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The Daily Wildcat

The Daily Wildcat


    ASUA revises ballot during election

    Voters logging on to the student government’s Web site after yesterday afternoon to vote for the ASUA General Elections experienced something earlier voters had not – a changed ballot.

    Shortly after a complaint by Presidential Candidate Shane Cathers to the ASUA Elections Commission, the wording under the area marked off for the presidential candidates was changed to make it more fair and unbiased, said Kenny Ho, Associated Students of the University of Arizona elections commissioner.

    Heading into the early part of opening day for elections, above the candidates’ names was the following description: “”Chris Nagata is a write-in candidate, if you would like to vote for him, you MUST type and spell his name correctly in the box below for your vote to count.””

    Following Cathers’ complaint, the phrasing was changed to exclude Nagata’s name, in favor of “”a write-in candidate.””

    Cathers was originally concerned that explicit directions on how to vote for Nagata was possibly biased and unfair, since Nagata has been involved in ASUA for several years, he said.

    “”I felt like something like this would occur,”” Cathers said. “”This has actually been a worry of mine in this position that I am in – that there definitely could be a bias (toward Nagata).””

    Cathers was not only unnerved that Nagata’s name appeared on the voting instructions, he also did not believe that Nagata, a write-in candidate, should have his name even appear on the ballot.

    On the ballot, Nagata’s name appears under Cathers, with a button next to each and a write-in box under the candidates’ names for voters to manually transcribe Nagata’s name into the box.

    Ho said that it is protocol for a write-in candidate’s name to appear on the ballot, and that the Elections Code only states that a blank should be provided for a write-in candidate – not that the name should be absent altogether.

    “”It is a touchy issue,”” Ho said. “”But we wanted to make sure that both candidates were fairly treated in the ballot.””

    The change was not welcomed by both candidates, though, because Nagata’s campaign may be hurt by the lack of explicit directions on how to vote for the write-in candidate, Nagata said.

    As it stands, students could feasibly click on the button next to Nagata’s name without writing it in the write-in box, thus rendering their vote for Nagata moot.

    “”Yeah, it’s shitty,”” Nagata said. “”If (the directions were) biased and unfair, I don’t know why it showed up like that in the first place.””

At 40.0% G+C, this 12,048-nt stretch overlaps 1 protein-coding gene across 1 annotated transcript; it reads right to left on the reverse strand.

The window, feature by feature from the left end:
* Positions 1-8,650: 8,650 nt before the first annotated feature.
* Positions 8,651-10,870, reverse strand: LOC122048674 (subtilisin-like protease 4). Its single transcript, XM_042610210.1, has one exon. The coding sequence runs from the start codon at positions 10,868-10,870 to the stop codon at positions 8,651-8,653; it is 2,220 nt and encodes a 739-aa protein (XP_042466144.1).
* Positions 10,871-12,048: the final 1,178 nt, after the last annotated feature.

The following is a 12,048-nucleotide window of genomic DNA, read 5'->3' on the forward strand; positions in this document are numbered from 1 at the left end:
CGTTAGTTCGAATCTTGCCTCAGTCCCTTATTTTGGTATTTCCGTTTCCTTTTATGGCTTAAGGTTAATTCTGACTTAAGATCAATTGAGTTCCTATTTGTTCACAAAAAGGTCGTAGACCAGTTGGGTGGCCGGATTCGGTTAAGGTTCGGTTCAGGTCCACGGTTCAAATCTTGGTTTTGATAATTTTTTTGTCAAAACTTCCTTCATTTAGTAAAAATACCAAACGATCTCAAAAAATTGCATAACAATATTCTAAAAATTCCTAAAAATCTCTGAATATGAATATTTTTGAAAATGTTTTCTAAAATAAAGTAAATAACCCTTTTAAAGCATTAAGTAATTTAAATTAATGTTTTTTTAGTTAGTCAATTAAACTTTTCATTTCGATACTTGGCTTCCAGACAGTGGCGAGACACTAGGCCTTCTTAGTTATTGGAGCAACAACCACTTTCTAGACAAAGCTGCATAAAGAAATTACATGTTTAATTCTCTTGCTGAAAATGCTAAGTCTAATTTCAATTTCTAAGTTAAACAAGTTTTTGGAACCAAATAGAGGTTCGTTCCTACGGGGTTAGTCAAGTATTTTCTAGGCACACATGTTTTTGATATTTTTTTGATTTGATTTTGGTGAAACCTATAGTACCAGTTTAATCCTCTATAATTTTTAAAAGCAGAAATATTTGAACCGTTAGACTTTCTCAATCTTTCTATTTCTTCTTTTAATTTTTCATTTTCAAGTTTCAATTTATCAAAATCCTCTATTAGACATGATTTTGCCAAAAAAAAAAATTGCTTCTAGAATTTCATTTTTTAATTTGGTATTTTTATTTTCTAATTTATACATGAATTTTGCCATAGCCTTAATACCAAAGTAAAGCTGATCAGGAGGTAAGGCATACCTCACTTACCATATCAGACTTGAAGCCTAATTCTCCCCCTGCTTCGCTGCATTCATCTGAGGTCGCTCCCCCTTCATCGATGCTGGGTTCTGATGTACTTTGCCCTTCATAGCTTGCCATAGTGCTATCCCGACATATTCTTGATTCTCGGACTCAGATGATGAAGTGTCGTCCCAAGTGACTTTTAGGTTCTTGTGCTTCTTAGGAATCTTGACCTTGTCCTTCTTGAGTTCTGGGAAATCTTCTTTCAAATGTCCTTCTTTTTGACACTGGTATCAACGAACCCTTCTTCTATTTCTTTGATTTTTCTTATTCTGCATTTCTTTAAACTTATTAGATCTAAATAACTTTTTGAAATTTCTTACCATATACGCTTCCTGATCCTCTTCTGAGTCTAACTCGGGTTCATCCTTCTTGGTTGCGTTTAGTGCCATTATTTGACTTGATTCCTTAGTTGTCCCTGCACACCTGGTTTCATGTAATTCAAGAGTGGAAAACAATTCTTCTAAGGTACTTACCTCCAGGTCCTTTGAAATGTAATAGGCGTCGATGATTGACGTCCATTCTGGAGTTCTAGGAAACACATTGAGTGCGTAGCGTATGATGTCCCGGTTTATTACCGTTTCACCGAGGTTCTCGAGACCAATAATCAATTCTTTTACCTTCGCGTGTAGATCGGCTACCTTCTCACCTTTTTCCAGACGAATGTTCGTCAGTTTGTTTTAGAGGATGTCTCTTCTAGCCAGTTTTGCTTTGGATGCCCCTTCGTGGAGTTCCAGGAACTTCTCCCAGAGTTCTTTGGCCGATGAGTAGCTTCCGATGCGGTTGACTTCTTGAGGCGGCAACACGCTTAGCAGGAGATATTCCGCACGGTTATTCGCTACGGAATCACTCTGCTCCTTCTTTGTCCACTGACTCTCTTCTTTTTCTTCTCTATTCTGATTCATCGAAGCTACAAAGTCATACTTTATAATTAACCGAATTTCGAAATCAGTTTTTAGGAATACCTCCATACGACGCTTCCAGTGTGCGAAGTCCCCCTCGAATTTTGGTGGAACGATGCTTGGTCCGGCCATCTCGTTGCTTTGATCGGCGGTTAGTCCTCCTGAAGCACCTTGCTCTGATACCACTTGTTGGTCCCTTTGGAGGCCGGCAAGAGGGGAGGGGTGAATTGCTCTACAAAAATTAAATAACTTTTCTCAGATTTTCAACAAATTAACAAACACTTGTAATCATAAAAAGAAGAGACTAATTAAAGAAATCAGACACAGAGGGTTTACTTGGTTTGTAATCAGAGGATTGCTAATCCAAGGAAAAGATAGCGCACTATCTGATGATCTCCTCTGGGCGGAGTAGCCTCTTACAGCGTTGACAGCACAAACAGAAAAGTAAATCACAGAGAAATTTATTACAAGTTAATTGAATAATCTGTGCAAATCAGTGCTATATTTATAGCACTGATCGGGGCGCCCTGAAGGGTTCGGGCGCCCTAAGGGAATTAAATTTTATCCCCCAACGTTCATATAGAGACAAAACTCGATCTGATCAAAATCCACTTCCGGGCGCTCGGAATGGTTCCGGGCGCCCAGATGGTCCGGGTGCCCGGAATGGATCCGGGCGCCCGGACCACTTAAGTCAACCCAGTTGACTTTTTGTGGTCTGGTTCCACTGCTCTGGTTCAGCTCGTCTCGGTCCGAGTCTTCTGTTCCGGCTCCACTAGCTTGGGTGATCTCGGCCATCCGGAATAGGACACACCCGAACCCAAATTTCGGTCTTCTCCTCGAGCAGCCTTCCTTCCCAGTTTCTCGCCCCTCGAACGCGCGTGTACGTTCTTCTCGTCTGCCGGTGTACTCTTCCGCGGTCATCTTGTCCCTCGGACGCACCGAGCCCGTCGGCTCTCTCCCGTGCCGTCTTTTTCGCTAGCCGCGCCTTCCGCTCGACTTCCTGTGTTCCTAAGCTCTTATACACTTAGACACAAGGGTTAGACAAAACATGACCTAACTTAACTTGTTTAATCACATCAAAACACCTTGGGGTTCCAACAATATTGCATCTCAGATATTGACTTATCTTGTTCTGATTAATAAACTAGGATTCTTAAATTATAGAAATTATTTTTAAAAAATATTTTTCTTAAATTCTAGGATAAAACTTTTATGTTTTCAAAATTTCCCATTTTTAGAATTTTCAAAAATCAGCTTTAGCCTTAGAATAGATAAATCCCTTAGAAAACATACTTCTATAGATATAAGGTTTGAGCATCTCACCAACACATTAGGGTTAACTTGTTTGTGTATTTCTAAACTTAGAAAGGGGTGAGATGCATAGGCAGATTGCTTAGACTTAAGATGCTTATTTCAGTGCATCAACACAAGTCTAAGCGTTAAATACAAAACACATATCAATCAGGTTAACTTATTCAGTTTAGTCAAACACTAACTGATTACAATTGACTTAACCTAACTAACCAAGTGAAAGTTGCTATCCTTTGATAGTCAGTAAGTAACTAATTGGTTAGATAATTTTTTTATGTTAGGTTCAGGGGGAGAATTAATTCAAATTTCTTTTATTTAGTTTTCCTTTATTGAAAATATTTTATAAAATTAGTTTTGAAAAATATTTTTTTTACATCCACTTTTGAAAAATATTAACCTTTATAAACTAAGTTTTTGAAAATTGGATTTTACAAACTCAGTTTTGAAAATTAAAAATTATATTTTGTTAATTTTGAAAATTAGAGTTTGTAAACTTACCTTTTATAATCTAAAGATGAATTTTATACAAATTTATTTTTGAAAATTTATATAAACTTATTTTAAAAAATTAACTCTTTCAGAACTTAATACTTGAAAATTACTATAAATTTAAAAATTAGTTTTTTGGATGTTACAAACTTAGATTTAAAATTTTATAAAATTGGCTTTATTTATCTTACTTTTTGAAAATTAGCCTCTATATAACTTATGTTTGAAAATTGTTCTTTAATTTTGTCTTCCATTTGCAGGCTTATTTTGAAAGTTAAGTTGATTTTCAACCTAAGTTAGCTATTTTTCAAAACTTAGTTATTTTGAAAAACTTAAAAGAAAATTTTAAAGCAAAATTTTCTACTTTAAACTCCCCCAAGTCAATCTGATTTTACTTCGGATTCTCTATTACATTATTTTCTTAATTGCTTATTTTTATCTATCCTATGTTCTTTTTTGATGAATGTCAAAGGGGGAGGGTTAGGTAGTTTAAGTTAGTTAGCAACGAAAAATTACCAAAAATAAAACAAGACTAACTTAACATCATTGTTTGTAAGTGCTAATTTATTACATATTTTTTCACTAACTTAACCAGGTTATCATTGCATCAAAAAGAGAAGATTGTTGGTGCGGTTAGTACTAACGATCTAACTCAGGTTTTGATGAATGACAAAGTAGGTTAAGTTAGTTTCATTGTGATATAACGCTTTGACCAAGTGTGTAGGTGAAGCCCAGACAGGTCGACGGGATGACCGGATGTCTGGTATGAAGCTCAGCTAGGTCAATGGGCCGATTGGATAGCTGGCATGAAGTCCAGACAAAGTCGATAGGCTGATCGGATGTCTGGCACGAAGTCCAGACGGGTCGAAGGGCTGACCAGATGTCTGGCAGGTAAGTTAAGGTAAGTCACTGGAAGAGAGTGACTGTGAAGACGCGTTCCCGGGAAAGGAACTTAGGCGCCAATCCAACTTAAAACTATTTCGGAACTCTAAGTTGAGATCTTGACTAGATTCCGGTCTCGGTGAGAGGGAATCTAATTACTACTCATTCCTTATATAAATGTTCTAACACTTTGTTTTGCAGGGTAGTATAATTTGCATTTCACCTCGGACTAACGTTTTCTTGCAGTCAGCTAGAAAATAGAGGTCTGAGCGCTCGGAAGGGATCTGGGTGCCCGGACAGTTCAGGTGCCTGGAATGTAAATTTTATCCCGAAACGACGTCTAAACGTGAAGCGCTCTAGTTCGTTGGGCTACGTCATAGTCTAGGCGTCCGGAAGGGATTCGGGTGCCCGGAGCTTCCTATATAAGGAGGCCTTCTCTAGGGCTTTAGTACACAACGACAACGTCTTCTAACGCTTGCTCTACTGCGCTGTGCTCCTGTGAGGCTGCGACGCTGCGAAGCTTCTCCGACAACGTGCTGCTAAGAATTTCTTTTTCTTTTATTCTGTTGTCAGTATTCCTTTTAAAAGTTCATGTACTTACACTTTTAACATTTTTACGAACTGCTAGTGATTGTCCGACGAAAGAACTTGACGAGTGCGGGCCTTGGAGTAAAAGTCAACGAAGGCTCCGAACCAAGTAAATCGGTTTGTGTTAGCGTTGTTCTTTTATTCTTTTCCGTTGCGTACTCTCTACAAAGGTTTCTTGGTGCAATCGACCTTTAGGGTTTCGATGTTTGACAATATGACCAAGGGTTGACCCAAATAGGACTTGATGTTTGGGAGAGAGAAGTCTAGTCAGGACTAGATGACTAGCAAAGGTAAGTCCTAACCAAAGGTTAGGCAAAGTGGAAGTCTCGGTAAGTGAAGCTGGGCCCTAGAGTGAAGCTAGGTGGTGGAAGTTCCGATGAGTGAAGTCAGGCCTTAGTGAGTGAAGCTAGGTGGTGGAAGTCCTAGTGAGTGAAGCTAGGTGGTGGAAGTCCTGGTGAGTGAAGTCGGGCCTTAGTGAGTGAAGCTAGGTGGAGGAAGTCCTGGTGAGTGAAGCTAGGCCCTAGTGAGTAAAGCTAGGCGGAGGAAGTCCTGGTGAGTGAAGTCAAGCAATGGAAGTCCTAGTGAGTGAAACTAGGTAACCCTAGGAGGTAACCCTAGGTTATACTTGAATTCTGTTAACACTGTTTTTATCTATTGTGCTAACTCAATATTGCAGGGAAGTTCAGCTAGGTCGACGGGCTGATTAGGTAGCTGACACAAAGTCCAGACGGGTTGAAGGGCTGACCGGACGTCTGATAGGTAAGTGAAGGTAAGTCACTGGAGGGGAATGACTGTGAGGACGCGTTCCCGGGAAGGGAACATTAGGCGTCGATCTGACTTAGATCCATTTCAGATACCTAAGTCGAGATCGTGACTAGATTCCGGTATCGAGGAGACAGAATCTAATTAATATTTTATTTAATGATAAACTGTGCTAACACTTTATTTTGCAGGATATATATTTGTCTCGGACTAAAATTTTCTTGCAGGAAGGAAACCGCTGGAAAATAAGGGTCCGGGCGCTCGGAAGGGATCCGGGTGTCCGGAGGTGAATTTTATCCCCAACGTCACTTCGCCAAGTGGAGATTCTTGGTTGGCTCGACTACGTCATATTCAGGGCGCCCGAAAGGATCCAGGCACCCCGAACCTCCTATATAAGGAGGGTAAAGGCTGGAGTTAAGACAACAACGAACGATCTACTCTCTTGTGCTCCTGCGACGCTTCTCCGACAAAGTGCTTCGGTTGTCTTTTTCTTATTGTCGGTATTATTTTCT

It was not originally clear to the Elections Commission that the wording could be construed as biased, but now that the concerns have been brought to the organization’s attention, they believe they have done the right thing in changing the ballot, Ho said.

    “”We wanted it to be very generic,”” he said. “”We didn’t want it to sound like we were supporting any candidates.””

    Ho said he does not think Nagata’s election results will be hurt by the change, since directions on how to vote for a write-in candidate are still on the ballot.

    “”I don’t feel that there’s a concern, just because the directions are explicitly stated – that you must type a name, and you must type in (Nagata’s) name correctly,”” Ho said.

    Ho also does not find it troubling that since the change was made in the middle of an election, different voters are looking at different ballots, he said.

    “”I feel as if, when people are voting, especially for the office of president, a lot of them have decided already what they would like to vote for,”” Ho said. “”And so we just wanted to clear up the directions.””

    Before the change to the ballot, Cathers said that if he ended up losing the presidency by a small margin, “”it would definitely be something that would discourage me of the ASUA’s position of what democracy is supposed to stand for.””

    After Ho decided that changing the ballot would be the best course of action, the alteration had to be approved by ASUA President Tommy Bruce.

    Bruce said he spoke with both candidates before the change appeared on the ballot.

    Nagata became a write-in candidate after many of the 500 petitioned signatures on his required candidacy paperwork were scratched from the list because of duplicates and illegible signatures. He did, however, secure the 400 signatures needed to obtain his status as a write-in candidate.

    “”I don’t want to be cynical,”” Cathers said. “”But it’s pretty obvious that this point is something that needs to be further looked into.””

    Today is the last day to vote in the ASUA General Elections.

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